Email Marketing is Not Spam!

My wife asked me a question that gave me pause…  I was describing the importance of an email marketing strategy and she told me that email marketing sounds a lot like spam.  Thinking more about it, however, there are many differences between email marketing and spam.
In general, companies send plenty of marketing emails that are not necessarily spam.  Such emails should contain content that recipients want to see, almost always emails that customers willingly signed up for.  For example, I like to subscribe to emails with daily news articles, information about latest trends in cybersecurity, and upcoming enhancements to Python (a computer programming language).  I expect to see these items in my inbox on a regular basis and I try and take time to read them.  Some people like emails with promotions or coupons for their favorite stores.  Often these recurring emails will contain a ‘call to action’ making them marketing emails.  For instance, a cybersecurity email newsletter may have links to a Web site that has more in depth news articles but also serves ads.  I don’t mind too much; I learn more about cybersecurity while the Web site operator makes money showing me ads.
Every legitimate marketing email in the United States will contain an option to ‘unsubscribe.’  By law (called CAN-SPAM) email opt-out has been required in the United States since 2003.  Marketing emails must offer an easy way for recipients to opt-out.  (Note this does usually apply to transactional emails from companies you do business with, such as emails that contain invoices or bank statements… these are not considered marketing emails and are not subject to CAN-SPAM requirements.)

Newer regulations even enforce more stringent requirements, sometimes even requiring customers to ‘opt-in’ to marketing emails.  For example, under Europe’s General Data Protection Regulation (GDPR), consumers must ‘opt-in’ to marketing emails by checking a box or performing some action on your Web site.  Because it’s hard to get customers to act, opt-in regulations are more difficult for marketers than opt-out regulations.  It is one thing to (legally) compile a list of email addresses and send emails until the recipients choose to be removed.  It is more difficult to create an email subscriber list when subscribers have to go out of their way to opt-in to be on the list.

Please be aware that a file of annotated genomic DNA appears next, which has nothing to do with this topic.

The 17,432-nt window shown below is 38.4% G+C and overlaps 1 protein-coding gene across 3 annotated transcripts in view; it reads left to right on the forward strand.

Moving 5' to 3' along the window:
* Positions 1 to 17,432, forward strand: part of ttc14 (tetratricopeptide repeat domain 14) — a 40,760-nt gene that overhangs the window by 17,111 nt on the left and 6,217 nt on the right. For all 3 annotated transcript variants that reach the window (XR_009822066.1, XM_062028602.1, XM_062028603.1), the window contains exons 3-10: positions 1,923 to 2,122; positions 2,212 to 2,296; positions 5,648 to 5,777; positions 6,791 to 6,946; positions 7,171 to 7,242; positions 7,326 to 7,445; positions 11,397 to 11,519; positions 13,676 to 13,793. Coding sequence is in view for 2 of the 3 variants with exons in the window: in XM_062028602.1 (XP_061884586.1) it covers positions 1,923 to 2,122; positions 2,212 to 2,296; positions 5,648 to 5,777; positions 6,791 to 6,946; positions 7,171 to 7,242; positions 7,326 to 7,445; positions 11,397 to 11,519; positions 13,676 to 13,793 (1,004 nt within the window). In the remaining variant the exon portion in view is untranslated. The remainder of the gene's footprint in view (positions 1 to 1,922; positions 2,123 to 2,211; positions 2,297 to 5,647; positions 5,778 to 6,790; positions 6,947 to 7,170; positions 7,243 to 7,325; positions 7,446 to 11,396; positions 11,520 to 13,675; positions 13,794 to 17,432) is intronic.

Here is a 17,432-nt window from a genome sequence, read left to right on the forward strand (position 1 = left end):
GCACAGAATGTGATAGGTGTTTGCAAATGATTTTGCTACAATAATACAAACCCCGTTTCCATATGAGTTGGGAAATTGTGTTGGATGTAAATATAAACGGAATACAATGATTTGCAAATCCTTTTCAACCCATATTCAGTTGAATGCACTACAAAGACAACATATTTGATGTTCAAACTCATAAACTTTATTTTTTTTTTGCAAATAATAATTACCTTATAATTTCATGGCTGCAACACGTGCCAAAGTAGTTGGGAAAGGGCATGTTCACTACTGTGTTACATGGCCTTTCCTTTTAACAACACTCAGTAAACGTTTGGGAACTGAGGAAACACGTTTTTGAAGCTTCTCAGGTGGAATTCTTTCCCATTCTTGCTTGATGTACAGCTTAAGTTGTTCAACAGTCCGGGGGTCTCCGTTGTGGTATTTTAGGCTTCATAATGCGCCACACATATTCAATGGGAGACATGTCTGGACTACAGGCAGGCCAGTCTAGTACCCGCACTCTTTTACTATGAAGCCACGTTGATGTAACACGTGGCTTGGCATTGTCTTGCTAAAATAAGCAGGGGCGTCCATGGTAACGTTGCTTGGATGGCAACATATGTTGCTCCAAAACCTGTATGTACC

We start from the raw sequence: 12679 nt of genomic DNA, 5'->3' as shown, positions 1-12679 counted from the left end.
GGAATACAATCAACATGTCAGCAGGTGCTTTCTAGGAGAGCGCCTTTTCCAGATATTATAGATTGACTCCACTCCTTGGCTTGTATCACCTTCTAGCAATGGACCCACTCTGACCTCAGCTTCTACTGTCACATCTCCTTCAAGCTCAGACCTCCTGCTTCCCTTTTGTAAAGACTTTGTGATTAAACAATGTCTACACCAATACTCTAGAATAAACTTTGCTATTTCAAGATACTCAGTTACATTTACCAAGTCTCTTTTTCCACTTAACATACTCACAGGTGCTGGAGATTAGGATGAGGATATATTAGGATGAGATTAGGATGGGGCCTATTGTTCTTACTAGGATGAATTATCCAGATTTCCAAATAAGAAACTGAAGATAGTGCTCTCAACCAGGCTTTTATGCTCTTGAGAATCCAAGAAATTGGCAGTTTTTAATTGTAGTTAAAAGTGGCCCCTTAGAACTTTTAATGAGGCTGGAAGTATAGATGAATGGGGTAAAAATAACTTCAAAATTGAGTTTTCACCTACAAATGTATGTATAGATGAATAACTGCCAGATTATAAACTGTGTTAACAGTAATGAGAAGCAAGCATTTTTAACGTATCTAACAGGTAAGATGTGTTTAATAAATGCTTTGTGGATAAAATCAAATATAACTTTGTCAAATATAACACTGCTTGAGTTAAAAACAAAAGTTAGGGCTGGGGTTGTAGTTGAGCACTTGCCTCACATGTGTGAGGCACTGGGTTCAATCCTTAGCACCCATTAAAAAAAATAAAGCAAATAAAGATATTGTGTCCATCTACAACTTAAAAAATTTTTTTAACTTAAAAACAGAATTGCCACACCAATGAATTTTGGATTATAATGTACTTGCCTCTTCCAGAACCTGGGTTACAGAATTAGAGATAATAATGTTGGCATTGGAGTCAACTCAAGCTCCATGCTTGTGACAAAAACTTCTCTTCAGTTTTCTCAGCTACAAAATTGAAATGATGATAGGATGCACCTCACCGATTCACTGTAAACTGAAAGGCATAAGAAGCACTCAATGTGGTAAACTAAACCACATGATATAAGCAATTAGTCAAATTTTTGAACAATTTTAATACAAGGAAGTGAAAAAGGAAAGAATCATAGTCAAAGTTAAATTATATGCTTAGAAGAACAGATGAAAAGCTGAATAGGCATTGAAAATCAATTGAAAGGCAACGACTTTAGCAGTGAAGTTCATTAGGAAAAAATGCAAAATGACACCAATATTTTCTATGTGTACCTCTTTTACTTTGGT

Whether you use opt-in or opt-out, you want to send material that is interesting and relevant to the recipient.  Otherwise they won’t read your email.  Or worse, they will remove themselves from your email list.
In fact, there is an even more important reason to send relevant content.  If recipients flag your email as junk or report your email to their email hosting company, it will be harder for you to send legitimate emails in the future.  Spam emails hurt your email ‘deliverability’ score.  This score is used by email hosting companies to decide whether your email is legitimate.  Emails with bad scores will end up in a junk folder.  Or worse, email hosting companies will block such emails completely.  I once worked at a large company where sales people went off on their own and sent large quantities of ‘spammy’ emails.  The companies email domain got blocked by major email hosting vendors.  When the company sent legitimate emails (such as invoices) to customers, the emails could not get through.  Email deliverability is a large and somewhat technical topic.  Read this article for a bit more information.

For many of the reasons above, marketers should never purchase lists of email addresses.  If recipients flag the emails as spam, that will make it harder for the marketers to send emails in the future.  Moreover, in regions where consumers have to explicitly opt-in to emails, they will not have opted-in to receive your marketing material if you purchased their email addresses.  This could lead to substantial penalties.

According to Wikipedia, spam email is ‘unsolicited’ email sent in ‘bulk.’  I would argue that it may not neccesarily need to be sent in bulk, but spam email is certainly unsolicited.  This differentiates it from the type of marketing email that is an increasingly important part of a good digital marketing strategy.
For a more in-depth discussion of email marketing best practices, check out the book “Email Marketing Rules” by Chad S. White.